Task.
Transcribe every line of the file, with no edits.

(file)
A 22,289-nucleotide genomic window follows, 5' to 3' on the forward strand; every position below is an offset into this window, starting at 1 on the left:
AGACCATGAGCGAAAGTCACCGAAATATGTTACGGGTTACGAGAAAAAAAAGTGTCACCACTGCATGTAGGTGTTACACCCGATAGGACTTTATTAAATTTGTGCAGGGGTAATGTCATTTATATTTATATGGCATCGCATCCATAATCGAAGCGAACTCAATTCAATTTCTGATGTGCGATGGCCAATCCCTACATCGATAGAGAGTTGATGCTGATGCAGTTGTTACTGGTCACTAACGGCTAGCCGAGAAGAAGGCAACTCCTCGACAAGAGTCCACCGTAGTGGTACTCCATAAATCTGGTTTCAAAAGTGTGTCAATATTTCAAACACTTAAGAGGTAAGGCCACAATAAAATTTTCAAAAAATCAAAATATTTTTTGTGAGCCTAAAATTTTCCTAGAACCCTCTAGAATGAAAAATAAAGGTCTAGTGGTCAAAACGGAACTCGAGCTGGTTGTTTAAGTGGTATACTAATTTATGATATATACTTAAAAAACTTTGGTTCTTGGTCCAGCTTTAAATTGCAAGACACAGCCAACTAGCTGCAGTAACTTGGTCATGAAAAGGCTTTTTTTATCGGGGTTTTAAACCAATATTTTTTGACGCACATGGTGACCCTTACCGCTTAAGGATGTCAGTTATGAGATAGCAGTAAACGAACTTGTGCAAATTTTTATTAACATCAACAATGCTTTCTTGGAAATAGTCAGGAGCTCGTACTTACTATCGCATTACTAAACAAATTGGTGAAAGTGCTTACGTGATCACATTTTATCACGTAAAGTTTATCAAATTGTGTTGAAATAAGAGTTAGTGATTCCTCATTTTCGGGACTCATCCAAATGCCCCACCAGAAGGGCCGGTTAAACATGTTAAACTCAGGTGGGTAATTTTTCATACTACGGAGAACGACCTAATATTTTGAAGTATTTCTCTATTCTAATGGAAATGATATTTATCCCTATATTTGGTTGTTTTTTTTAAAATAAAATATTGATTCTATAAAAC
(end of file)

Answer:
A 22,289-nucleotide genomic window follows, 5' to 3' on the forward strand; every position below is an offset into this window, starting at 1 on the left:
AGACCATGAGCGAAAGTCACCGAAATATGTTACGGGTTACGAGAAAAAAAAGTGTCACCACTGCATGTAGGTGTTACACCCGATAGGACTTTATTAAATTTGTGCAGGGGTAATGTCATTTATATTTATATGGCATCGCATCCATAATCGAAGCGAACTCAATTCAATTTCTGATGTGCGATGGCCAATCCCTACATCGATAGAGAGTTGATGCTGATGCAGTTGTTACTGGTCACTAACGGCTAGCCGAGAAGAAGGCAACTCCTCGACAAGAGTCCACCGTAGTGGTACTCCATAAATCTGGTTTCAAAAGTGTGTCAATATTTCAAACACTTAAGAGGTAAGGCCACAATAAAATTTTCAAAAAATCAAAATATTTTTTGTGAGCCTAAAATTTTCCTAGAACCCTCTAGAATGAAAAATAAAGGTCTAGTGGTCAAAACGGAACTCGAGCTGGTTGTTTAAGTGGTATACTAATTTATGATATATACTTAAAAAACTTTGGTTCTTGGTCCAGCTTTAAATTGCAAGACACAGCCAACTAGCTGCAGTAACTTGGTCATGAAAAGGCTTTTTTTATCGGGGTTTTAAACCAATATTTTTTGACGCACATGGTGACCCTTACCGCTTAAGGATGTCAGTTATGAGATAGCAGTAAACGAACTTGTGCAAATTTTTATTAACATCAACAATGCTTTCTTGGAAATAGTCAGGAGCTCGTACTTACTATCGCATTACTAAACAAATTGGTGAAAGTGCTTACGTGATCACATTTTATCACGTAAAGTTTATCAAATTGTGTTGAAATAAGAGTTAGTGATTCCTCATTTTCGGGACTCATCCAAATGCCCCACCAGAAGGGCCGGTTAAACATGTTAAACTCAGGTGGGTAATTTTTCATACTACGGAGAACGACCTAATATTTTGAAGTATTTCTCTATTCTAATGGAAATGATATTTATCCCTATATTTGGTTGTTTTTTTTAAAATAAAATATTGATTCTATAAAAC